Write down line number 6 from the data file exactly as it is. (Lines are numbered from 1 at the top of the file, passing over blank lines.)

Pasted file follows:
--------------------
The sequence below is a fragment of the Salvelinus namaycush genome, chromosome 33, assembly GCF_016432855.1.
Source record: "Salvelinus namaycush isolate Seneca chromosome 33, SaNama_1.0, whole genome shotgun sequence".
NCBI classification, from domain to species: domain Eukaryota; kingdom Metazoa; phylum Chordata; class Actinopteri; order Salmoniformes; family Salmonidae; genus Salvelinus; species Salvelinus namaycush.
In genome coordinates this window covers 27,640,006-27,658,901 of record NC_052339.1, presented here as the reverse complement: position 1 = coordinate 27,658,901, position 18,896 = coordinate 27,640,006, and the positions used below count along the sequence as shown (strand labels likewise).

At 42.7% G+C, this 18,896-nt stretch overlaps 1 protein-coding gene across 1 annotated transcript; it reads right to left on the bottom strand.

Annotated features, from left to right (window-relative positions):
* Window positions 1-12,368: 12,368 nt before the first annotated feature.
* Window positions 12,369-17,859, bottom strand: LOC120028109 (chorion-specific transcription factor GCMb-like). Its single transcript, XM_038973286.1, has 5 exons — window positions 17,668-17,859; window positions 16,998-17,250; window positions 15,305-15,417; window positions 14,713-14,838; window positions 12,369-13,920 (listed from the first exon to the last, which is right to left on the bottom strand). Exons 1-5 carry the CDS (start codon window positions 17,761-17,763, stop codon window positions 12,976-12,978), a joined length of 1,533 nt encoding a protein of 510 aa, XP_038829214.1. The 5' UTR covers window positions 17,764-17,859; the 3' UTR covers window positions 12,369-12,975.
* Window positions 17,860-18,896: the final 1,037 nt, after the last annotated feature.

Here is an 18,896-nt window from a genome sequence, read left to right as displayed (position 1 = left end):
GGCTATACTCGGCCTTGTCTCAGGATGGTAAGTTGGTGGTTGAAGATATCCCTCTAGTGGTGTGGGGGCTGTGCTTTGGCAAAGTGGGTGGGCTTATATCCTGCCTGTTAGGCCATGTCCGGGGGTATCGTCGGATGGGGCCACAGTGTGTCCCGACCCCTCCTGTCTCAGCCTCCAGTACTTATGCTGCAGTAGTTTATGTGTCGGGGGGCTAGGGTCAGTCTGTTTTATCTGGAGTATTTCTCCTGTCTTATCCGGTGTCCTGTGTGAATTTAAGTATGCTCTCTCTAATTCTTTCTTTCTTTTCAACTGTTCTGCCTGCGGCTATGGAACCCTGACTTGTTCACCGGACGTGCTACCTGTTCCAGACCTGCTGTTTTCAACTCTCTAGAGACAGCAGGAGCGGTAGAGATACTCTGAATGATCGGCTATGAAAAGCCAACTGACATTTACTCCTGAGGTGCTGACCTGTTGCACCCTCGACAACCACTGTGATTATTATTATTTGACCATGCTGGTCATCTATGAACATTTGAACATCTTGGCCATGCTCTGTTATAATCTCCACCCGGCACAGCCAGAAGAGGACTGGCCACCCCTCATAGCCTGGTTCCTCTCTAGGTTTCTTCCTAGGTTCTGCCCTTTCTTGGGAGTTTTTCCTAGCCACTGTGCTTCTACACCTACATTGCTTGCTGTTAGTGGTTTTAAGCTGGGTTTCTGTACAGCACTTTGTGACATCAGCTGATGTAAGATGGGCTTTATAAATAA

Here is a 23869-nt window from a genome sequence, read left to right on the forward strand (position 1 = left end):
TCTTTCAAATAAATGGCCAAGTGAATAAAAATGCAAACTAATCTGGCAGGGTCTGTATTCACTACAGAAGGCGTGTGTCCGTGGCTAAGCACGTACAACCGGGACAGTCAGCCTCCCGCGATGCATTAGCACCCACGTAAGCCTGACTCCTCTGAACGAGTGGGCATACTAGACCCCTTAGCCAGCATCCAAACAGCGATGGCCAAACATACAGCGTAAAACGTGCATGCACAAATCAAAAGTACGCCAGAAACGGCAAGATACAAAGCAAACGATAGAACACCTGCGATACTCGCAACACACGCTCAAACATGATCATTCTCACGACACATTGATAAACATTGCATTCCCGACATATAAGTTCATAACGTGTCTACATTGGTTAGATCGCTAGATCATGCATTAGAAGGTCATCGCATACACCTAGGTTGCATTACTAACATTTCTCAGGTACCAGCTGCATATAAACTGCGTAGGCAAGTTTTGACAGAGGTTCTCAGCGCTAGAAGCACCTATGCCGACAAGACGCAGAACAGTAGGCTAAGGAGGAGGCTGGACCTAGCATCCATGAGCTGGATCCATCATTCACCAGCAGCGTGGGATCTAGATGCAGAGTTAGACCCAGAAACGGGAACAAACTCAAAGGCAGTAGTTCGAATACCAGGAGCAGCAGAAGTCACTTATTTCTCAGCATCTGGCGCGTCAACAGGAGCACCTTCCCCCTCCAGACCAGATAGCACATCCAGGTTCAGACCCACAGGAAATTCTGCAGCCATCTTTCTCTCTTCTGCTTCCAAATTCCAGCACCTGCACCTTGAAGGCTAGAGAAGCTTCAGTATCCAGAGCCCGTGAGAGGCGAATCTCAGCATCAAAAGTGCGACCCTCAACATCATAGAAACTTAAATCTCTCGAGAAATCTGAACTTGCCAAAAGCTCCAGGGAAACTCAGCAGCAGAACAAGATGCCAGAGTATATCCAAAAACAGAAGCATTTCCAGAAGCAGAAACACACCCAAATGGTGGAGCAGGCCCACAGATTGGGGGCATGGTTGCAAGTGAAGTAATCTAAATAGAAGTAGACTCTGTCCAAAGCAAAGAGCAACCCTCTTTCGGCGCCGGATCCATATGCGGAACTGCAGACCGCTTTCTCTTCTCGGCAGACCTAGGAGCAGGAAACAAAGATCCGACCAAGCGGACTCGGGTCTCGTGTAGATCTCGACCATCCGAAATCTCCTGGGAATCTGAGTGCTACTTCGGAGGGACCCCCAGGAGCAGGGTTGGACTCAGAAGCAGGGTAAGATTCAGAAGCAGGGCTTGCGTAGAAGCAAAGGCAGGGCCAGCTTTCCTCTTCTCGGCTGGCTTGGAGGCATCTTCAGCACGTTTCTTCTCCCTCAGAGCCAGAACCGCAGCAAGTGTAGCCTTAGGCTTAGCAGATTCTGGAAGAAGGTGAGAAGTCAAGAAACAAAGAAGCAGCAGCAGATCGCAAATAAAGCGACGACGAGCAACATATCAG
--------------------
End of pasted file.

Annotated features, from left to right (window-relative positions):